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Metepenagiag community remembers Rodney Levi a year after his death

·3 min read
Becky Levi says her uncle, Rodney, used to live with her and her kids. She says he joined the family on every vacation.  (submitted by Becky Levi - image credit)
Becky Levi says her uncle, Rodney, used to live with her and her kids. She says he joined the family on every vacation. (submitted by Becky Levi - image credit)

Rodney Levi's family is still fighting for justice one year after he was shot and killed by an RCMP officer responding to a call for assistance.

The community of Metepenagiag First Nation gathered Saturday at Metepenagiag School to stand in solidarity on the one year anniversary of Levi's death.

"We're not going to just sit down and let this blow over," said Levi's niece, Becky Levi. "They took a real life. They took a real human. He was a lot to a lot of people."

On June 12, 2020, Levi was shot twice by an RCMP officer responding to a call for assistance on Boom Road, about 30 kilometres southwest of Miramichi.

Gary Moore/CBC News
Gary Moore/CBC News

Levi was the second Indigenous person killed by police in New Brunswick within a two-week period.

The first was Chantel Moore, a 26-year-old woman of the Tla-o-qui-aht First Nation in British Columbia, who was living in Edmundston. She was shot by an Edmundston police officer during a wellness check on June 4, 2020.

The two deaths sparked an outcry from people across the province, including calls for charges and an inquiry into systemic racism in the justice system in New Brunswick.

Chantel Moore/Facebook
Chantel Moore/Facebook

The Public Prosecutions Service of New Brunswick announced it won't lay charges against the officers involved in either case.

The Crown decided in January it would not pursue charges in the Levi case after it reviewed the report from the Bureau des Enquêtes indépendantes du Québec (BEI).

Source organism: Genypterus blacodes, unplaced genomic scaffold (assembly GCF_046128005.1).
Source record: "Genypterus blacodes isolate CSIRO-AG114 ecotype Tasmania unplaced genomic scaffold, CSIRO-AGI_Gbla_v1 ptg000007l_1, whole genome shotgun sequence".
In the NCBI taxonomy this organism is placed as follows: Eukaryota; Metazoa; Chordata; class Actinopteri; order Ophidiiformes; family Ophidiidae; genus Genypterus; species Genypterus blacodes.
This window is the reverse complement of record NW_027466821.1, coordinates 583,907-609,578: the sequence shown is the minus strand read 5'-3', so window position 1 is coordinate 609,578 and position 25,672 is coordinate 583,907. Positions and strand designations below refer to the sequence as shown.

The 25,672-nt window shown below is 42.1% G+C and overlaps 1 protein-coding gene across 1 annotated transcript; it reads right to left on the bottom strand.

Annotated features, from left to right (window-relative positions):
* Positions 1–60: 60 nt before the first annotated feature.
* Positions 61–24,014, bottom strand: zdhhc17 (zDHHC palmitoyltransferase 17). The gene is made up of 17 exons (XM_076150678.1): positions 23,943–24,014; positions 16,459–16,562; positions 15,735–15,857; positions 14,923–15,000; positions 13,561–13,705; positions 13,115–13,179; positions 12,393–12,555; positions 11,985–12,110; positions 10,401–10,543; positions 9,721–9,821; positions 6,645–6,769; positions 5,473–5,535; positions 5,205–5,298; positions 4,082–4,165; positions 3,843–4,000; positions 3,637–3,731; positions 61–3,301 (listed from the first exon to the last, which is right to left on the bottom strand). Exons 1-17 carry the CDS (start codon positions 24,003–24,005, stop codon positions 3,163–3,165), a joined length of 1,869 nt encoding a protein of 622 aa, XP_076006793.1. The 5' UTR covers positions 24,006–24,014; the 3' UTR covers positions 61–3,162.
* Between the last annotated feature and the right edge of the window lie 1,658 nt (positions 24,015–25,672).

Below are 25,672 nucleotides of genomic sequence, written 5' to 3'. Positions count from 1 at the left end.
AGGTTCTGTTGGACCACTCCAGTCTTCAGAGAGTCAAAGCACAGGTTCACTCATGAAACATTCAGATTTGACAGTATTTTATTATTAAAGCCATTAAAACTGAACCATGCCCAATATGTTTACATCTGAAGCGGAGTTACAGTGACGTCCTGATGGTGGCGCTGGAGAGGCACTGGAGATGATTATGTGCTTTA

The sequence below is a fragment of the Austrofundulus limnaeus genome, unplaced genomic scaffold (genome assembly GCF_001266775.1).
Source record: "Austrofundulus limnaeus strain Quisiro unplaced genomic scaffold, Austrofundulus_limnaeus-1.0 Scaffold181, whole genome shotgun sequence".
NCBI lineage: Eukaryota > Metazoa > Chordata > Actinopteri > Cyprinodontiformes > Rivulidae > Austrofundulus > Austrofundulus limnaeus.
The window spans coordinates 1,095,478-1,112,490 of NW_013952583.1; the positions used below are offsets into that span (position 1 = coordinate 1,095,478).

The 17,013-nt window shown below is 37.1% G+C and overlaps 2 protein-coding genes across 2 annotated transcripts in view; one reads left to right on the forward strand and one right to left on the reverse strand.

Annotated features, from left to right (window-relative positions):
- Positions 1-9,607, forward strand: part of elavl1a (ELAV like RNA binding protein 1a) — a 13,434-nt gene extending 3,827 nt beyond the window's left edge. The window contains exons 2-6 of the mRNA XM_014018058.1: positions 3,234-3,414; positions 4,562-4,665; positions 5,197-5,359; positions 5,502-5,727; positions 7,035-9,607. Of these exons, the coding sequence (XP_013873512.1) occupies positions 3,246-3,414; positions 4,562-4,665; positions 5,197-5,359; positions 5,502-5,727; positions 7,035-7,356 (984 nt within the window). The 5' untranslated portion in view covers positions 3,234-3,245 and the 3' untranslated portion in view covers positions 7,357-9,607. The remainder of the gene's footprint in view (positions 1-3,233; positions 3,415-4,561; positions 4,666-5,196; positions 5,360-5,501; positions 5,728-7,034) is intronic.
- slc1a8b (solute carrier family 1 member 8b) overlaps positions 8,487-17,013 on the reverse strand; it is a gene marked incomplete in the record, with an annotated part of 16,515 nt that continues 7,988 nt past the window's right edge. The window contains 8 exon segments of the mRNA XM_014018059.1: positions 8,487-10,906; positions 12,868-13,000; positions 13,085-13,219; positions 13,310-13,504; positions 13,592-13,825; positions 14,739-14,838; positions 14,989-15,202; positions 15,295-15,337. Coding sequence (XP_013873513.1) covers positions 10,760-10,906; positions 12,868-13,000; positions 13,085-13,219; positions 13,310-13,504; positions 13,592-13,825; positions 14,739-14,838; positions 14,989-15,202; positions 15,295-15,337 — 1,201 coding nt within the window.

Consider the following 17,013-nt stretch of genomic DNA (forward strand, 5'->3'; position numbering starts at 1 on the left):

The Crown decided, based on interviews with 11 witnesses and a short video of the event, that there's no reasonable chance of conviction.

Watch: Metepenagiag community forms healing circle one year after Rodney Levi's death

Family members hope they will at least get more answers from a coroner's inquest planned for Oct. 4

Levi said the last year has been difficult. She misses her uncle's quirks and the light he brought to many lives. But the family is trying to make the best of a bad situation.

"He wouldn't want to see us falling apart," she said.

In his honour, Levi's family gathered their friends and all the kids Saturday to play a game of softball on the Rodney Gerald Levi Memorial Field, which opened last year after his death.

"He would have been so proud of this field," Becky Levi said.

submitted by Becky Levi
submitted by Becky Levi

Levi lived with her uncle until a few weeks before his death. She worked with troubled youth, which required long hours, and he took care of her two sons.

"I was able to do that because of Rodney," she said, "We were really close, he was like my right hand."

Justice for Rodney

Levi said her uncle has yet to get the justice he deserves and it feels like "everything is in limbo."

"We haven't gotten very many answers besides, 'no, no, no'," she said.

Levi said she wants to see the RCMP officer who killed him take accountability. She wants longer training for law enforcement officers before they're allowed on the field with a gun.

Gary Moore/CBC News
Gary Moore/CBC News

"I just don't want to see it happen to another family," she said.

Chief Bill Ward of Metepenagiag First Nation said Rodney Levi was a big part of his life. "He was the type of guy you would see everywhere in the community… he was friendly, he was funny," he said.

Ward said the call he received one year ago was devastating and a shock because Levi was a gentle and kind person. He said the community hasn't been able to heal and grieve properly because COVID-19 restricted gatherings.

Ward said he doesn't believe Levi has received the justice he deserves, but thinks it will happen.

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